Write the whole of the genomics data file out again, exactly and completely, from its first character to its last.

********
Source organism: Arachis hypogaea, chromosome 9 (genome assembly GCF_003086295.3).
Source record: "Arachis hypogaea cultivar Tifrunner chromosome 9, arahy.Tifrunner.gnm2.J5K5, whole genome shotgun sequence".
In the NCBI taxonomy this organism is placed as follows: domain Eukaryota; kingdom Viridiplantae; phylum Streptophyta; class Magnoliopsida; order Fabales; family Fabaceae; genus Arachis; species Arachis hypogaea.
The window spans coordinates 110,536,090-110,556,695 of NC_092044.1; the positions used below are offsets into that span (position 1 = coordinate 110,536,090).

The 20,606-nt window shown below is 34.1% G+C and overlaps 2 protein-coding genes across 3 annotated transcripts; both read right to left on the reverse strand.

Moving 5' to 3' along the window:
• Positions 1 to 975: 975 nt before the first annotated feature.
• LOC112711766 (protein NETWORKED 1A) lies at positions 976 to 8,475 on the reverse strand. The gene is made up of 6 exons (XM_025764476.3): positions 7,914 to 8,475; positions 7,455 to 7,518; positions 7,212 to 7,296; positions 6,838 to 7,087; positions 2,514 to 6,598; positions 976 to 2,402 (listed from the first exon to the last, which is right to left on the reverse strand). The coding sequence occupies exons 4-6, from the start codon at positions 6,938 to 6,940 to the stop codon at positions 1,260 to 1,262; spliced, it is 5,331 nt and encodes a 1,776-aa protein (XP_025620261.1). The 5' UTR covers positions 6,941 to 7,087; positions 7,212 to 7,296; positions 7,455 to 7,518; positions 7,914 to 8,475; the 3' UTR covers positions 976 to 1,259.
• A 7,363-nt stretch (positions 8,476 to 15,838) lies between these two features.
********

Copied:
Source organism: Arachis hypogaea, chromosome 9 (genome assembly GCF_003086295.3).
Source record: "Arachis hypogaea cultivar Tifrunner chromosome 9, arahy.Tifrunner.gnm2.J5K5, whole genome shotgun sequence".
In the NCBI taxonomy this organism is placed as follows: domain Eukaryota; kingdom Viridiplantae; phylum Streptophyta; class Magnoliopsida; order Fabales; family Fabaceae; genus Arachis; species Arachis hypogaea.
The window spans coordinates 110,536,090-110,556,695 of NC_092044.1; the positions used below are offsets into that span (position 1 = coordinate 110,536,090).

The 20,606-nt window shown below is 34.1% G+C and overlaps 2 protein-coding genes across 3 annotated transcripts; both read right to left on the reverse strand.

Moving 5' to 3' along the window:
• Positions 1 to 975: 975 nt before the first annotated feature.
• LOC112711766 (protein NETWORKED 1A) lies at positions 976 to 8,475 on the reverse strand. The gene is made up of 6 exons (XM_025764476.3): positions 7,914 to 8,475; positions 7,455 to 7,518; positions 7,212 to 7,296; positions 6,838 to 7,087; positions 2,514 to 6,598; positions 976 to 2,402 (listed from the first exon to the last, which is right to left on the reverse strand). The coding sequence occupies exons 4-6, from the start codon at positions 6,938 to 6,940 to the stop codon at positions 1,260 to 1,262; spliced, it is 5,331 nt and encodes a 1,776-aa protein (XP_025620261.1). The 5' UTR covers positions 6,941 to 7,087; positions 7,212 to 7,296; positions 7,455 to 7,518; positions 7,914 to 8,475; the 3' UTR covers positions 976 to 1,259.
• A 7,363-nt stretch (positions 8,476 to 15,838) lies between these two features.